PiDP - A Pi Based PDP-8/I
Written by Harry Fairhead   
Saturday, 29 August 2015

If you missed out on the paper tape eating, blinking light flashing, key switch programmed phase of computer hardware then you can catch up with the PiPI-8/I. It is a fairly complete recreation of the experience of using a PDP-8.

pidppanel

If you were there and remember what a pain it was to key in a bootstrap loader, you might even want to buy one to inflict the pain on the new generation of programmers.

It is open source and you can buy a kit of parts. 

The idea is very simple. Take a nice looking case complete with lights and key switches just like a PDP-8. Then connect up a Raspberry Pi running the Sim H PDP-8 emulator with a suitable driver for the front panel hardware. The result is that you have something that behaves like an original PDP-8. That is, it may be the Raspberry Pi doing all the work but the lights, keyswitches and everything else behave just like the real thing. 

You can key in the bootstrap if you want to, but I only remember the bootstrap code for a PDP-11. There is no paper tape reader, however. Perhaps this is a job for the next Pi project, but as long as you don't miss the hiss of the high speed tape reader, or the chunter of the punch, you could just use a USB pen as a simulated paper tape. 

In the same way, the early disk packs can be simulated using SD cards. 

The point of it all has to be the flashing lights and the chance to interact directly with a relatively clean machine architecture - if only Intel had copied the PDP approach when they designed the 4004.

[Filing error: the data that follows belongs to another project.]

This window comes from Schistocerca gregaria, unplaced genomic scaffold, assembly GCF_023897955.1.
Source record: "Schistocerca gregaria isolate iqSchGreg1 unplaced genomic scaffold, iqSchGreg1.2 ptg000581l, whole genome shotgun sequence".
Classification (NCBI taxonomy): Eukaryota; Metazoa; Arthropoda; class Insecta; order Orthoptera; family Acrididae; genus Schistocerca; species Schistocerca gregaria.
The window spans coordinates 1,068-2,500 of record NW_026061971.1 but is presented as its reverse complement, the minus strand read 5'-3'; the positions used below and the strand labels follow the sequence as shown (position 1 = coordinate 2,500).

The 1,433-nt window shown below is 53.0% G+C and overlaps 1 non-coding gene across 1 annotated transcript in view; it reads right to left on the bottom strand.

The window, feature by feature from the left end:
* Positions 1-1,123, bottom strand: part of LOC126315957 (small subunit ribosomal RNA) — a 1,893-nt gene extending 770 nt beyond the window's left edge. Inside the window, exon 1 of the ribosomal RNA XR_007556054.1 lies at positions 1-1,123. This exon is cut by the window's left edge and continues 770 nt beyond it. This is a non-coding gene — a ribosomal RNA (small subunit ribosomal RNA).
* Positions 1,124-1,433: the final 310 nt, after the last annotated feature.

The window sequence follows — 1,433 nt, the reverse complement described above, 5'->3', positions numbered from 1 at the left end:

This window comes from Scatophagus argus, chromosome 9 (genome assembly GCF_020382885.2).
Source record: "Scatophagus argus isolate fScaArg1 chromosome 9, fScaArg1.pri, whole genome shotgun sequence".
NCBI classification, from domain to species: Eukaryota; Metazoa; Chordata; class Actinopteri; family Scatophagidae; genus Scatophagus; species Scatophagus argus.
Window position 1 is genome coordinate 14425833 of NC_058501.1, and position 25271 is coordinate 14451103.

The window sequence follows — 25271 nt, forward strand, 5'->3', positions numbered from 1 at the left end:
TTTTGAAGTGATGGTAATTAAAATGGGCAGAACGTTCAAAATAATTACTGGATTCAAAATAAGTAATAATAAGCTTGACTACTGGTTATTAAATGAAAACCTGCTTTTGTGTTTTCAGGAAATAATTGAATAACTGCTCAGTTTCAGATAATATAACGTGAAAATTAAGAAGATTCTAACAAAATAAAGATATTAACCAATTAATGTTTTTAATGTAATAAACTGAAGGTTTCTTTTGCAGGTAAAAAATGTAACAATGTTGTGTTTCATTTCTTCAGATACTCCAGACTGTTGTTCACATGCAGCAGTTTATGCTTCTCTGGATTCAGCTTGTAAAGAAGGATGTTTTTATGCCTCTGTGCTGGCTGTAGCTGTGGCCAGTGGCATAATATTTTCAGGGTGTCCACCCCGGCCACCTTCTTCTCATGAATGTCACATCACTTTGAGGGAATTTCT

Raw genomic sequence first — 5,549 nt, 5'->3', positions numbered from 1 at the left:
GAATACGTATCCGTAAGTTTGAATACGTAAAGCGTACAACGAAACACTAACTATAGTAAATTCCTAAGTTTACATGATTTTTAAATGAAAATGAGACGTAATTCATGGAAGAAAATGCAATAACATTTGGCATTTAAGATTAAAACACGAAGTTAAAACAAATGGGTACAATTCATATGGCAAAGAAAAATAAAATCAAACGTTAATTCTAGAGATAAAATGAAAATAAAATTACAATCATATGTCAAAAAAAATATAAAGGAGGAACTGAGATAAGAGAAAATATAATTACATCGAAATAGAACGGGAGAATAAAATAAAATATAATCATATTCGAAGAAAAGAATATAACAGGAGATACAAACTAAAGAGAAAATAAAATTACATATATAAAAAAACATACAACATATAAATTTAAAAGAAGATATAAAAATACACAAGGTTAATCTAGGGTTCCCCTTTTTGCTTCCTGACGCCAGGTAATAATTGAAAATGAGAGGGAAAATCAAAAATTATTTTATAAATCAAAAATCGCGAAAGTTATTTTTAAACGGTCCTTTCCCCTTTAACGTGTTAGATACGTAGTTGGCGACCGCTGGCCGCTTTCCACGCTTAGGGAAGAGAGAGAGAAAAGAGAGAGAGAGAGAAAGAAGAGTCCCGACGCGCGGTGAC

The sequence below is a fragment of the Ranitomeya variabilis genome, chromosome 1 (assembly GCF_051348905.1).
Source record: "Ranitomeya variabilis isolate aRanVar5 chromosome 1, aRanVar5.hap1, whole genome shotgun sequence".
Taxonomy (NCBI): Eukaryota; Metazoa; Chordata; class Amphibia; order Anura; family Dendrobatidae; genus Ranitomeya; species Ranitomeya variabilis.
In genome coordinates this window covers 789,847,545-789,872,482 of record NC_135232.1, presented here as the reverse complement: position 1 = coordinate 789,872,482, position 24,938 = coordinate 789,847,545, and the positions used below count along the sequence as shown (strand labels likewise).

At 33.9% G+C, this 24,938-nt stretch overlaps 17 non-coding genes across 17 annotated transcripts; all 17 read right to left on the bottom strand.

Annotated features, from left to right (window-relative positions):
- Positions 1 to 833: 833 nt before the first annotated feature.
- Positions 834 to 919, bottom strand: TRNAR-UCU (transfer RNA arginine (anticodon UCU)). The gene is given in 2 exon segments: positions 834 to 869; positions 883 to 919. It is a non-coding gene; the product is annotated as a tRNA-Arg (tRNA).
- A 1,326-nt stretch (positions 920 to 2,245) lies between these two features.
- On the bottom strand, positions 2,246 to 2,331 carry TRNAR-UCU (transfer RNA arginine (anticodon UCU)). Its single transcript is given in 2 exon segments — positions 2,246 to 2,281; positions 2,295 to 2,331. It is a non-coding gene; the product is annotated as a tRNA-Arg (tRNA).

Take a look at it in operation: 

 

You can build your own from scratch and it isn't difficult. However, if you are in a hurry then a kit of parts costs $135 for an unpainted version or $155 for almost everything done. You need to add to this a Raspberry Pi and some extras such as SD cards, USB hubs and so on. The kit is essentially just the front panel, switches and lights. You can easily get one up and running for just under $200, which is a bargain. 

Why would you want one?

There is something very direct about experiencing a processor physically single stepping and seeing the states of the registers displayed in binary light patterns. It is great for teaching basic computer principles and you can't fail to learn binary and octal using one. It was usual to think of the key switches in four groups of three each specifying an octal value to set the 12-bit registers to. 

As a teaching aid it should be great. 

As a nostalgic device my guess is that it will make a nice display artifact, but isn't it lacking something without the paper tape? 

I'm waiting for the Pi-per tape reader and punch. 

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Last Updated ( Saturday, 01 June 2019 )